President Donald Trump will skip two major summits in Asia in November, a move that could stoke concerns in the region about the U.S.’s reliability as a counterweight to China.
The White House said Friday that Vice President Mike Pence would travel to Singapore for an 18-nation summit hosted by the Association of Southeast Asian Nations, before heading to Papua New Guinea for an Asia Pacific Economic Cooperation gathering. The APEC summit is normally attended by 21 leaders, including Chinese President Xi Jinping and Russia’s Vladimir Putin.
The decision removes one potential avenue for Trump to meet with Xi as a trade war between the U.S. and China deepens. Both leaders are expected to attend the Group of 20 summit in Argentina later in November.
Trump’s absence is also likely to fuel concerns among Asian leaders who want the U.S. to push back against China’s increasing economic and military might. Trump administration officials have been promoting a new “Indo-Pacific” strategy to bolster its commitment to the fast-growing region, after Trump withdrew from the Trans-Pacific Partnership trade deal and questioned the cost of security alliances with Japan and South Korea.
“His absence would doubtlessly solidify the impression that America has essentially abandoned its traditional presence in the Asia Pacific, not to mention the non-starter Indo-Pacific,” said Oh Ei Sun, senior adviser for international affairs at the Asian Strategy and Leadership Institute in Kuala Lumpur.
Without Trump, Xi will have more space to advocate Chinese trade and development projects, such as his ambitious Belt and Road Initiative. Xi was the first leader to confirm his attendance to the APEC meeting in Port Moresby, Papua New Guinea, where he also plans to host his own summit with Pacific leaders.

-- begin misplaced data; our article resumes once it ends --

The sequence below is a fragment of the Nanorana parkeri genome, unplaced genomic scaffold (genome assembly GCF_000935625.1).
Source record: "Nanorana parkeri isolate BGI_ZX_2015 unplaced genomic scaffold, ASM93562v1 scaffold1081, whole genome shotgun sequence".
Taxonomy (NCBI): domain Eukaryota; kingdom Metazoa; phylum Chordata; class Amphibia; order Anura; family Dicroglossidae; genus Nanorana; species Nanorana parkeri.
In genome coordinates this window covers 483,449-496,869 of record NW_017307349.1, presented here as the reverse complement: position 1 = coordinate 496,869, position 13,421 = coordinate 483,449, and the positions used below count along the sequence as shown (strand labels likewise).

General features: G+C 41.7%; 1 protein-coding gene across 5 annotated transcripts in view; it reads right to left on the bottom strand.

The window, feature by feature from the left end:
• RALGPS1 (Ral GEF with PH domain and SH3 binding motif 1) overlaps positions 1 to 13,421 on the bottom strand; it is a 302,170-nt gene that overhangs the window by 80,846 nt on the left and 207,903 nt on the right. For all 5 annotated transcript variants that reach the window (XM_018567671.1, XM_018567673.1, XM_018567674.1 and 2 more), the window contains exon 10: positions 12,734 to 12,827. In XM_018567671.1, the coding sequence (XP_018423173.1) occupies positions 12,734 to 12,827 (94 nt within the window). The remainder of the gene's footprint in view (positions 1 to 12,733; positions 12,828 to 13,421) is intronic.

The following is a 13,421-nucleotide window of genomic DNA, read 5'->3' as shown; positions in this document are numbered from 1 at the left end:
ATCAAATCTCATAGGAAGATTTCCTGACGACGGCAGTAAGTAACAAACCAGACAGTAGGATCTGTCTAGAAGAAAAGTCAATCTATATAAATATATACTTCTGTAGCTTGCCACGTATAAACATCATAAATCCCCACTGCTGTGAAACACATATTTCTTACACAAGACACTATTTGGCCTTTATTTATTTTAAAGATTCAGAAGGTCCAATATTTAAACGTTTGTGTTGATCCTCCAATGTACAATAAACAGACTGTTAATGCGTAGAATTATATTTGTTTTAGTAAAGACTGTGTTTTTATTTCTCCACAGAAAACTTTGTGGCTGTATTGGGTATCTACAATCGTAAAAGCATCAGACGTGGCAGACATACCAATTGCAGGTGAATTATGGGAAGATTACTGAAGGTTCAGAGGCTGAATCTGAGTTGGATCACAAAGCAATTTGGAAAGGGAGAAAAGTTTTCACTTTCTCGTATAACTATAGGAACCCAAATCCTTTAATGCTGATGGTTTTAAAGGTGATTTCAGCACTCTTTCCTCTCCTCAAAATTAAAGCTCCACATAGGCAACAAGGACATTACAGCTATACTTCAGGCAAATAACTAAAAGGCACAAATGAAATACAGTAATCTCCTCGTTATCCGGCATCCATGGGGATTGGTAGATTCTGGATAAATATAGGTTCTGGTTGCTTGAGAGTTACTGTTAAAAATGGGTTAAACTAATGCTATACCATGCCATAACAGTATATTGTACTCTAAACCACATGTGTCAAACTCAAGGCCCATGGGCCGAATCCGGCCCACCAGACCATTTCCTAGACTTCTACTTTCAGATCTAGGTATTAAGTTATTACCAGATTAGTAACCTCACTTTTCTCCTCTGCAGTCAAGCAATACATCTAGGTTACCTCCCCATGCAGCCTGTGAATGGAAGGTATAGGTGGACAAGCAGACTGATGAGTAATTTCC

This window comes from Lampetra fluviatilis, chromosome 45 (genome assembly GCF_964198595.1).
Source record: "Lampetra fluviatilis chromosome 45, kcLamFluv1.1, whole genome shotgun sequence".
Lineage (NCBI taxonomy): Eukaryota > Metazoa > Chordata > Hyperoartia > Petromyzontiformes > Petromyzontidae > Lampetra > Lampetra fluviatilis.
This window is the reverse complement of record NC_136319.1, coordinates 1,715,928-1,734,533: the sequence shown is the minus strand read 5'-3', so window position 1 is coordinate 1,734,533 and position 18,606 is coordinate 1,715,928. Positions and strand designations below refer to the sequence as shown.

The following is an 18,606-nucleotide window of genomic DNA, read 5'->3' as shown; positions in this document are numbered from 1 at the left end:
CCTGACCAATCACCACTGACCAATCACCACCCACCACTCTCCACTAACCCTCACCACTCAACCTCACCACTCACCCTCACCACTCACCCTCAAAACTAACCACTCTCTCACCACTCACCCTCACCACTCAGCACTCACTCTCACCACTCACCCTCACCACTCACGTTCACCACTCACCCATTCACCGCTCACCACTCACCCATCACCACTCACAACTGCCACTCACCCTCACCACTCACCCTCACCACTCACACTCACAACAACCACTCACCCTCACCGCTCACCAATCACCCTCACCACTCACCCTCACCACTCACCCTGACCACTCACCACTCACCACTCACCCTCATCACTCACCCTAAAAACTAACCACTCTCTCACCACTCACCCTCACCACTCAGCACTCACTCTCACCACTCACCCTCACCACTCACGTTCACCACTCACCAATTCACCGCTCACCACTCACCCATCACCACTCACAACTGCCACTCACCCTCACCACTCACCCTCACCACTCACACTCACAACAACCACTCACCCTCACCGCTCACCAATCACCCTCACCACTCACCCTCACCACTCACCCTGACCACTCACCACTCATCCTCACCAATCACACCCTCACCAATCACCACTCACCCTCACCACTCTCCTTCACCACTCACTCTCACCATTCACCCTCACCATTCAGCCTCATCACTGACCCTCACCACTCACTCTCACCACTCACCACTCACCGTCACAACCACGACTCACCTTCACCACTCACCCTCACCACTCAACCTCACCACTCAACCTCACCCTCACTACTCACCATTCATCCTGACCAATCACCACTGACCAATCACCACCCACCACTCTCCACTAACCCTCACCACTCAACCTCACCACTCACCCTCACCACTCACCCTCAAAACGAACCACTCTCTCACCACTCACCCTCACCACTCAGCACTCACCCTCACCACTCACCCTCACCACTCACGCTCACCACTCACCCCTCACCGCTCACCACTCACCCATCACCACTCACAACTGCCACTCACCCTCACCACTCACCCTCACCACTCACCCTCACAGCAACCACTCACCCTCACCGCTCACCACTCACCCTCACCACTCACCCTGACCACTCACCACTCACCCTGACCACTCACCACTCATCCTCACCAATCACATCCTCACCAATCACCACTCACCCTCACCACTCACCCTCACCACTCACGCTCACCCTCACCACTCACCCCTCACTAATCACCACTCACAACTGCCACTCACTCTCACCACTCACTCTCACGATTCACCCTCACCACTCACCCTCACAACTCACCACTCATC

Although U.S. leaders have attended the events in recent years, missing them is not unprecedented. In 2007, then U.S. President George W. Bush drew flak for rescheduling a planned meeting with Asean leaders in Singapore. Former President Barack Obama, whose administration announced a pivot in military and diplomatic resources to Asia, skipped APEC in 2013 to handle a government shutdown.
Newly installed Australian Prime Minister Scott Morrison told reporters during a trip to Jakarta on Saturday that Trump’s decision to tend to matters at home was understandable, adding that Pence “speaks with the authority of the president.” The Singaporean Ministry of Foreign Affairs welcomed Pence’s visit to to the Southeast Asian city-state, noting in a statement that it would be his first as vice president.
The Asian summits come days after midterm Congressional elections, which may determine Trump’s ability to withstand investigations into Russian campaign interference and election-season payments to alleged mistresses. While Democratic leaders have largely avoided talking about impeaching Trump, Republican losses in the House or the Senate would greatly increase the risk of congressional action.
Trump plans to visit Paris on Nov. 11 for a commemoration of the armistice ending World War II, White House Press Secretary Sarah Huckabee Sanders said in a statement. During his trip to South America to attend the Group of 20 meeting, he will also travel to Colombia, she said.
After the U.S. withdrawal from the TPP, trade ministers from the 11 remaining participant nations — Australia, Brunei, Canada, Chile, Japan, Malaysia, Mexico, New Zealand, Peru, Singapore and Vietnam — signed a new agreement in Chile on March 8.
Collin Koh Swee Lean, a research fellow at the S. Rajaratnam School of International Studies in Singapore, said recent efforts by American officials in the region should help offset Trump’s absence. Secretary of State Michael Pompeo announced $300 million in regional security funding at an Asean meeting earlier this month and the U.S. military is currently among nine nations participating annual Southeast Asia Cooperation and Training exercises in Singapore.
“The U.S. will still be regarded and expected to remain committed and engaged with the region and there’ll still be significant efforts of regional countries to keep the U.S. presence in the region as the China shadow looms in the background,” Koh said.